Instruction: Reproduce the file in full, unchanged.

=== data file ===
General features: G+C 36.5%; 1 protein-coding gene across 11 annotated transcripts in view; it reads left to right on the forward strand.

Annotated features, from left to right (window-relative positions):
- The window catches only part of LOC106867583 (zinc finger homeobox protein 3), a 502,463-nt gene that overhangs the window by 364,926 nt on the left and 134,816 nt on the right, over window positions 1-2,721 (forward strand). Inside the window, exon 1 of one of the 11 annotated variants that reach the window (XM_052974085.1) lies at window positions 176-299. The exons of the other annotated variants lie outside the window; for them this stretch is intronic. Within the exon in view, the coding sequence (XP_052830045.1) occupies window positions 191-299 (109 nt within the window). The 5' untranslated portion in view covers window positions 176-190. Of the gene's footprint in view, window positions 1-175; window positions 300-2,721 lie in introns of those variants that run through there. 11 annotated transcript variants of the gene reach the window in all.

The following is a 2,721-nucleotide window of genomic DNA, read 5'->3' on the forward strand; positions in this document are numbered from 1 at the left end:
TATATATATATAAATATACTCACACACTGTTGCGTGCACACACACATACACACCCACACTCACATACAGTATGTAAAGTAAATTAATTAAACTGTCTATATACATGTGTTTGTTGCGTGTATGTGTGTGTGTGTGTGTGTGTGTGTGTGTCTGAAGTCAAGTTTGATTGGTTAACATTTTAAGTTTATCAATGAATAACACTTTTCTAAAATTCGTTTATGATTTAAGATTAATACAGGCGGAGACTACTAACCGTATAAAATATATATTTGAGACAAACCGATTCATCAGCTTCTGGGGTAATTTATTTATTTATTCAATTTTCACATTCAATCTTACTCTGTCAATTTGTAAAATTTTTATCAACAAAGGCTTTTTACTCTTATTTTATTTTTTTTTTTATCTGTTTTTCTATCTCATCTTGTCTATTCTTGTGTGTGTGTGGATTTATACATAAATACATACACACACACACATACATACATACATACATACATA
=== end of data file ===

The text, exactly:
General features: G+C 36.5%; 1 protein-coding gene across 11 annotated transcripts in view; it reads left to right on the forward strand.

Annotated features, from left to right (window-relative positions):
- The window catches only part of LOC106867583 (zinc finger homeobox protein 3), a 502,463-nt gene that overhangs the window by 364,926 nt on the left and 134,816 nt on the right, over window positions 1-2,721 (forward strand). Inside the window, exon 1 of one of the 11 annotated variants that reach the window (XM_052974085.1) lies at window positions 176-299. The exons of the other annotated variants lie outside the window; for them this stretch is intronic. Within the exon in view, the coding sequence (XP_052830045.1) occupies window positions 191-299 (109 nt within the window). The 5' untranslated portion in view covers window positions 176-190. Of the gene's footprint in view, window positions 1-175; window positions 300-2,721 lie in introns of those variants that run through there. 11 annotated transcript variants of the gene reach the window in all.

The following is a 2,721-nucleotide window of genomic DNA, read 5'->3' on the forward strand; positions in this document are numbered from 1 at the left end:
TATATATATATAAATATACTCACACACTGTTGCGTGCACACACACATACACACCCACACTCACATACAGTATGTAAAGTAAATTAATTAAACTGTCTATATACATGTGTTTGTTGCGTGTATGTGTGTGTGTGTGTGTGTGTGTGTGTGTCTGAAGTCAAGTTTGATTGGTTAACATTTTAAGTTTATCAATGAATAACACTTTTCTAAAATTCGTTTATGATTTAAGATTAATACAGGCGGAGACTACTAACCGTATAAAATATATATTTGAGACAAACCGATTCATCAGCTTCTGGGGTAATTTATTTATTTATTCAATTTTCACATTCAATCTTACTCTGTCAATTTGTAAAATTTTTATCAACAAAGGCTTTTTACTCTTATTTTATTTTTTTTTTTATCTGTTTTTCTATCTCATCTTGTCTATTCTTGTGTGTGTGTGGATTTATACATAAATACATACACACACACACATACATACATACATACATACATA